I clearly remember the moment it really sank in that the world as we know it has become almost unrecognisable from a year ago. It would be hard not to remember really, because it happened only two days prior to me writing this. Which is not to say it previously escaped my notice that COVID-19 has devastated almost every aspect of our lives, and our livelihoods: I know people who have had it, and fortunately recovered. I’ve been following the news avidly, waiting for the announcement of a vaccine. I haven’t seen any of my family since lockdown started, because I’m so worried I might unwittingly have it and pass it on to them.
The moment I refer to was seemingly innocuous. I belatedly switched on the TV in the hope of catching the end of the Formula 1 race in Turkey, to see if Lewis Hamilton had managed to clinch the 2020 drivers’ championship – it was pretty much a foregone conclusion, but I still had to know. As expected, I saw him leaping into the waiting arms of his pit crew in celebration, so I began to step away from the TV before something started to nag at the back of my mind. I stopped, turned around, and waited a couple of seconds for my ‘spidey senses’ to fire up. The first things I realised were superficial: he looked too young, he didn’t have this year’s hairdo, and he was wearing the wrong colour overalls. Then I realised that what had struck me was that people weren’t social distancing, or wearing masks. That was the moment I knew I’d truly become acclimatised to the ‘new normal’.
Many believe that artificial intelligence (AI) will unlock the door to more effective ways for humanity to conquer, or at least better cope with, catastrophes in the future. And catastrophes there will undoubtedly be: the Spanish flu of 1918 is considered to be the last true pandemic, but we’ve had near misses in the recent past with the likes of bird flu, Ebola and MERS. Oh, and of course SARS, which is curiously the name of both a virus and our state tax collector (as if there’s any difference). There can be little doubt that climate change is also going to upset our precarious existence, and probably sooner than most of us realise.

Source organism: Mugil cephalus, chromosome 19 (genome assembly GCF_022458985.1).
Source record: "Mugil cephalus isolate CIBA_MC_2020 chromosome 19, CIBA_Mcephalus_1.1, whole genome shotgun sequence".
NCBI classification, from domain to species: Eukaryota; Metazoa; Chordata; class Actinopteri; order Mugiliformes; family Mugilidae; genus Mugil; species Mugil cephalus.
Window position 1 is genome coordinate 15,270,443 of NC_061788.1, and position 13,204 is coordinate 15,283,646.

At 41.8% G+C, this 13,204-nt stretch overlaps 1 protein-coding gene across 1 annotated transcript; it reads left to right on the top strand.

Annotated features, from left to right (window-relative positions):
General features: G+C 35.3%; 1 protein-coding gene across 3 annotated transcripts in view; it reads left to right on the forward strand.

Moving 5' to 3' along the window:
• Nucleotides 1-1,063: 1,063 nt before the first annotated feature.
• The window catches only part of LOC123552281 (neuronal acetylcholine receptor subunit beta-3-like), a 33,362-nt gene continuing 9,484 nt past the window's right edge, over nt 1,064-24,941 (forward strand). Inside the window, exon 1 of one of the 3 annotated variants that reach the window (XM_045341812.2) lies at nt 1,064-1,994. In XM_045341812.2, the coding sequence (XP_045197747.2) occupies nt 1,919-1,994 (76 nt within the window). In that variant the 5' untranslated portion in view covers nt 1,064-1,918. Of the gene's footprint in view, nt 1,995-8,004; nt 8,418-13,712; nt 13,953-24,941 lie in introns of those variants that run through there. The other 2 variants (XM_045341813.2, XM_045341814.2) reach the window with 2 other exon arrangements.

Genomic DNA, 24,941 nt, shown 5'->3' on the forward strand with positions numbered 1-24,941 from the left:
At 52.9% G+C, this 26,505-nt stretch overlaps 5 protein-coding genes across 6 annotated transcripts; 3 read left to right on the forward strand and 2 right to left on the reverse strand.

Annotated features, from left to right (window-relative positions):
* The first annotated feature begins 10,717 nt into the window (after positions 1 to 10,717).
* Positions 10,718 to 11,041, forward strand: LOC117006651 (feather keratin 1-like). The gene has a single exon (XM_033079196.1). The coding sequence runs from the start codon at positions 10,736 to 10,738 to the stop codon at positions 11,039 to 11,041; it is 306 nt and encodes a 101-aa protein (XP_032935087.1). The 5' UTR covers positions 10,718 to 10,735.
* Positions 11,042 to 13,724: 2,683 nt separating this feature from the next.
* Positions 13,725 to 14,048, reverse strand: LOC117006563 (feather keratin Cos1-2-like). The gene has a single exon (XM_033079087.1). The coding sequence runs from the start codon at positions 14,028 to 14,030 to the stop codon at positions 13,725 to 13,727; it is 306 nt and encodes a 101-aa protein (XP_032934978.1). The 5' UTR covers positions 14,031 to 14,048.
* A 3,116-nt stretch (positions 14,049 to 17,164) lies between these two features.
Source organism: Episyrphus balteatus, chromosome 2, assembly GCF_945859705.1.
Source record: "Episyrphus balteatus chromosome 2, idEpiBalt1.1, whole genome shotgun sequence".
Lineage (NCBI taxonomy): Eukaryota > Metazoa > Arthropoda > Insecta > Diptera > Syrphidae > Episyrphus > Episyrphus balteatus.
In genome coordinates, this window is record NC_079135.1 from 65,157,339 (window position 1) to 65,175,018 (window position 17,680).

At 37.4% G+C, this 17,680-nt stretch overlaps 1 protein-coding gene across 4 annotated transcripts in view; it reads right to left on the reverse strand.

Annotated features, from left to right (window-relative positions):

The utility monster
I can’t imagine anyone ignoring the three words above, but I’ve put them in bold just in case. I don’t want to spoil the plot, so if you’ve got to this point you simply have to read this article by the BBC technology journalist Richard Fisher: www.dataweek.co.za/*nov20-digimind1. If things like utility monsters and deontological violations tickle your fancy, you can delve further into the main source of Fisher’s research at www.dataweek.co.za/*nov20-digimind2 (be warned, it’s a whitepaper that is very long, and very dry).
Having grown up fascinated by the cerebral sort of science fiction written by the likes of Isaac Asimov and George Orwell, more than stuff like Star Wars, I’ve always been fascinated by this idea of… not artificial intelligence, so much as artificial consciousness. It puts me in mind of the late, great physicist Richard Feynman (who worked on the Manhattan Project and the formulation of quantum mechanics), who famously said in a 1983 documentary series, “it’s fun to imagine.”
Perhaps we’ll never create something that can truly supersede humankind. After all, it is very unlikely. But then it was very unlikely that we would ever land a man on the moon, or find evidence of water on Mars, or send a Tesla Roadster into outer space, or witness a very orange, “very stable genius” “covfefe” his way into America’s White House (and soon to be dragged out, kicking and screaming, by the look of things).
If the idea of an artificial consciousness still sounds too far-fetched, consider for a moment that a microscopic virus, which exists somewhere between what we consider ‘life’ and a simple organic structure, has nevertheless managed to existentially upend the most advanced lifeform that we are aware of ever having existed: us.
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